Ursula K. Le Guin
Examining society through rich characters and imaginative worlds.
October 21, 1929
Celebrated for such science fiction classics as The Left Hand of Darkness, The Dispossessed, The Word for World is Forest, and The Lathe of Heaven, as well as the young adult fantasy Earthsea series, Ursula K. Le Guin is well-known for highlighting themes of sociology, anthropology, psychology, gender, environmentalism, and anarchism in her work.
Much of Le Guin's science fiction work is set in a common universe, covering about 2,500 years of future history beginning 300 years from now. Generally known as the Hainish series, it consists of seven novels and several novellas and short stories, among them The Left Hand of Darkness (1969), winner of both the Hugo and Nebula Awards for Best Novel.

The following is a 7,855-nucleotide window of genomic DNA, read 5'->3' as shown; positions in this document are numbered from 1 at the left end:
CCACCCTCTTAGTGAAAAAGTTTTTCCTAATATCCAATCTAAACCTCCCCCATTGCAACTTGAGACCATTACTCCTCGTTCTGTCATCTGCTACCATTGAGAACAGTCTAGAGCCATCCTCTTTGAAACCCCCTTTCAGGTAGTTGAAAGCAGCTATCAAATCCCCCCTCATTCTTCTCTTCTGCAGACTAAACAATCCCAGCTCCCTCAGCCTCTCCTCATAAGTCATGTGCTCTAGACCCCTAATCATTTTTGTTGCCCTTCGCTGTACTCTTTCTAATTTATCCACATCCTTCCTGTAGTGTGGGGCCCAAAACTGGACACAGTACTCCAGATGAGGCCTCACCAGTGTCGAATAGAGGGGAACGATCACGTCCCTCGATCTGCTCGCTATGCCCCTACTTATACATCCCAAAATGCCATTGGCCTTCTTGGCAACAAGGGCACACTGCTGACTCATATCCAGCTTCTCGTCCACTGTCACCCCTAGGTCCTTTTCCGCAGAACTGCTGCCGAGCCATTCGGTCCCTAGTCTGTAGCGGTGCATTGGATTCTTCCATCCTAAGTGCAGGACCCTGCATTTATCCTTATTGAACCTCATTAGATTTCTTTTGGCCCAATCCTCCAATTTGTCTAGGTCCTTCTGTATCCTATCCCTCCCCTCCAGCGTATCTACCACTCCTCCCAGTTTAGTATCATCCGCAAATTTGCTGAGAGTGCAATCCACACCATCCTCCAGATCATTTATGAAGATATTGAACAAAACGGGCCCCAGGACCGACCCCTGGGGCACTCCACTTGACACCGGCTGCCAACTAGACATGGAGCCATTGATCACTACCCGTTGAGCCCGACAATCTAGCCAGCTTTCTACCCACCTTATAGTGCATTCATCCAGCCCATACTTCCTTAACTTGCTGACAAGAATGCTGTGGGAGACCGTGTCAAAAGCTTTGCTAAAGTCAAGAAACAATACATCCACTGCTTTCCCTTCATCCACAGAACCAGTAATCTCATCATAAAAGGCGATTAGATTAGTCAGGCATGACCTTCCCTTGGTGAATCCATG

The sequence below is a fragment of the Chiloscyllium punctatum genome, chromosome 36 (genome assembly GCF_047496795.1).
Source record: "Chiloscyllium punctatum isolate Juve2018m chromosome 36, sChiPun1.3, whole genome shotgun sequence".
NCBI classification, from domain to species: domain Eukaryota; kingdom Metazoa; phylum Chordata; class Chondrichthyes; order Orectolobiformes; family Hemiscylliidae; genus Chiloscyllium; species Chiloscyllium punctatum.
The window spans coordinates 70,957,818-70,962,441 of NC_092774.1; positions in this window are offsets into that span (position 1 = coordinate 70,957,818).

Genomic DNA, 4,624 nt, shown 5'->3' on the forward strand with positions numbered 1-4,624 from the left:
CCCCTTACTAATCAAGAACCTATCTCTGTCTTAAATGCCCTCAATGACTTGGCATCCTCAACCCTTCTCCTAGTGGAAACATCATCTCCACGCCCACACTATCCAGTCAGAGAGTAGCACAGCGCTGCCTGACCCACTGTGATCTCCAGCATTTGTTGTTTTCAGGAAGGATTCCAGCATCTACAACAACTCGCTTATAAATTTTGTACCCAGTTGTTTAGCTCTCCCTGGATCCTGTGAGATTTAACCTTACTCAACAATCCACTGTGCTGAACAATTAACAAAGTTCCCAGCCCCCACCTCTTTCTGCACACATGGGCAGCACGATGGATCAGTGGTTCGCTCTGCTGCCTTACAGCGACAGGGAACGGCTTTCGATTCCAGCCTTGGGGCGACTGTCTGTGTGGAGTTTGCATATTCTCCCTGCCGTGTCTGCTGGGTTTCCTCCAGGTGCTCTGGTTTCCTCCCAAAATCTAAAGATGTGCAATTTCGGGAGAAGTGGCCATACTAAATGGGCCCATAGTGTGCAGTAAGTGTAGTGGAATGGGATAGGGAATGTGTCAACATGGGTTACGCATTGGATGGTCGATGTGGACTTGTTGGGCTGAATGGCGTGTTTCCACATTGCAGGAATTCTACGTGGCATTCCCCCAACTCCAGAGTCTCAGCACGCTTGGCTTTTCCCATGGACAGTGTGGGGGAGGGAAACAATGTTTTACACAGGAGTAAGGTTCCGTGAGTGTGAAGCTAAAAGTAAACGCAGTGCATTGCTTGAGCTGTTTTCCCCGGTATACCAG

Her young adult-oriented Earthsea series(1968–2001), set in a vast archipelago where magic is common, is a celebrated landmark of fantasy literature. Novels in that series have won the Nebula Award, the World Fantasy Award, John Newberry Medal, and a National Book Award.
Le Guin has since been honored with five Hugo and six Nebula Awards, the Pilgrim Award for services to science fiction criticism, and a PEN/Malamud Award in 2002. Throughout her career, she has demonstrated through example how the traditional novelist's interest in character and moral growth need not be alien to science fiction.